France approves law requiring parental consent for minors on social media

France on Thursday approved a new law requiring social media platforms such as TikTok to verify the age of users and obtain parental consent for users under 15 to protect children online.


The legislation is part of a series of recent government initiatives aimed at reducing children’s screen time and protecting them from cyberbullying and other crimes.

Digital Transformation Minister Jean-Noel Barrot told lawmakers the “landmark” law would be implemented “as soon as possible”.

But the exact date the age verification bill will come into force remains unclear after it was approved by the Senate on Thursday, as no date has been set and the European Commission has yet to check whether the bill complies with EU law.

Sites will then have one year to comply with the policy for new subscribers and another two years to apply the requirements to existing users.

Lawmakers’ concerns include pornography, cyberstalking, unattainable beauty standards and the attention-grabbing, addictive nature of platforms, which pose particular risks to young people.

Existing regulations mainly focus on personal data collection and have failed to impact children’s use of social media.

In theory, these sites are not open to persons under the age of 13 in France.

But according to the French National Council for Technology and Liberty (CNIL), some users sign up as early as 8 years old, and more than half of 10- to 14-year-olds use social media sites such as Snapchat and Instagram.

The new law will explicitly require websites to obtain the approval of the parents or guardians of users under the age of 15 when using technological solutions that comply with guidelines set by the French regulator Arcom.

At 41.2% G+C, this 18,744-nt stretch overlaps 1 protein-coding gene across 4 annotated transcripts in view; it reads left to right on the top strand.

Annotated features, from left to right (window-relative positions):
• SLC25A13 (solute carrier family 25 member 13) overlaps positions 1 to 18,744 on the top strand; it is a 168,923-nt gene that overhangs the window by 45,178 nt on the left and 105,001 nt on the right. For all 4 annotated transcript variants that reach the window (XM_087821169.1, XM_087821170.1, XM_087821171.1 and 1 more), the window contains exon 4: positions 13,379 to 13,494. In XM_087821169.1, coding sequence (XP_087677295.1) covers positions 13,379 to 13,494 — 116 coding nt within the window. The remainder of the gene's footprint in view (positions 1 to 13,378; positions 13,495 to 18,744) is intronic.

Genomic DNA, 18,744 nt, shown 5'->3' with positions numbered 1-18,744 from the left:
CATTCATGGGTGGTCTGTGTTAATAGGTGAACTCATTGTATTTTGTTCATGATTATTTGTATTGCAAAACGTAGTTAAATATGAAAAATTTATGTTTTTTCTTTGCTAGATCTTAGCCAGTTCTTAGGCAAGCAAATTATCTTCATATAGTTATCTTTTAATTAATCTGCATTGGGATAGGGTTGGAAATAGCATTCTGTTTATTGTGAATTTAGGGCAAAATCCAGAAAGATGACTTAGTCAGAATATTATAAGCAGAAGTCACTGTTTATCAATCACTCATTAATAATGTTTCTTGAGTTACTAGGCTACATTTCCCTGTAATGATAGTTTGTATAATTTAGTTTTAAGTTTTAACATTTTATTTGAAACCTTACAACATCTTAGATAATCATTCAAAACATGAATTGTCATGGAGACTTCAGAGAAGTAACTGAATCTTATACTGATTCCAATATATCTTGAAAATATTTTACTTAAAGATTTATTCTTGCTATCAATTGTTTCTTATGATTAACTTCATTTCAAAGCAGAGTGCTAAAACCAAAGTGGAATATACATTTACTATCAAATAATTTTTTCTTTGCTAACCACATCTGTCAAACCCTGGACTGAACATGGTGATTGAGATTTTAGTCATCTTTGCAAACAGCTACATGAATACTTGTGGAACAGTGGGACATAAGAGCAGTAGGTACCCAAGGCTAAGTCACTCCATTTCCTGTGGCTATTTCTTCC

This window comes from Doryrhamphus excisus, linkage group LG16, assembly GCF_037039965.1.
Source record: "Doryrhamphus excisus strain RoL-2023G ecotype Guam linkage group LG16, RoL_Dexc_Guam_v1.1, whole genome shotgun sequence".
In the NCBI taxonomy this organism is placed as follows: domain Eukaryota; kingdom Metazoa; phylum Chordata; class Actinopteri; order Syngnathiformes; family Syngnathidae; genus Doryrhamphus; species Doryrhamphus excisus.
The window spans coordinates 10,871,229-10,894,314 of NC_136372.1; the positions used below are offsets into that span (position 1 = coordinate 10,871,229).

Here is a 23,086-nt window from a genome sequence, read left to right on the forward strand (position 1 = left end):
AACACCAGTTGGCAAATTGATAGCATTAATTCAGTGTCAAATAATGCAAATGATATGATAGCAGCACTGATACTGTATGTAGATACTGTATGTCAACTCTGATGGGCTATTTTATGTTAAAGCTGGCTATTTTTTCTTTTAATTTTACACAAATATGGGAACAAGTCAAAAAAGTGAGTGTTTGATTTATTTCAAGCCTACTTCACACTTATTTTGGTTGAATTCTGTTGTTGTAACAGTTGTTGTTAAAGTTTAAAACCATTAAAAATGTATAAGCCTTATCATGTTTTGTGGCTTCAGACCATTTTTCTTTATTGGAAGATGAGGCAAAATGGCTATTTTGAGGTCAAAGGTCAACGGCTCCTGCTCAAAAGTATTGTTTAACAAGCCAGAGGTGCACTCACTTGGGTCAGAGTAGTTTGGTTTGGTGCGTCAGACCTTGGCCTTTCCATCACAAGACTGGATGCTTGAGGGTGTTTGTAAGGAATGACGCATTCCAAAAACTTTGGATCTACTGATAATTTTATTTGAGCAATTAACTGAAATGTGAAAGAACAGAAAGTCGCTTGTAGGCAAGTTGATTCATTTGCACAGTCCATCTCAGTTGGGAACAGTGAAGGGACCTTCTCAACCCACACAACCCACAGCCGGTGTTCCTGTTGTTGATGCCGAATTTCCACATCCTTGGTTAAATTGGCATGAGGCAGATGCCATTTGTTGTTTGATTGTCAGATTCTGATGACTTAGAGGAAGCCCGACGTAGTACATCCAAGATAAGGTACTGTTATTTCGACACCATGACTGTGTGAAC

Social media companies that break the law face fines of up to 1% of their global revenue.

The law also allows parents to request the suspension of the accounts of children under the age of 15 and requires websites to provide tools to limit the time children spend on the platform.

On Wednesday, Laurent Marcangeli, the lawmaker who spearheaded the bill, acknowledged that addressing concerns about children’s online safety isn’t enough.

He further called for “advances in online age verification technology and significant investment in digital education for parents, children and teachers.”

French lawmakers recently proposed another bill on child likeness rights to prevent parents from abusing their children’s image rights on social networks, which is still yet to be drafted into law.

In March, parliament also proposed measures to prevent children from overexposure to screens.

Next week, Minister Barrow is expected to defend a bill to “protect and regulate the digital space”, which includes measures requiring porn sites to check that their users are of legal age.


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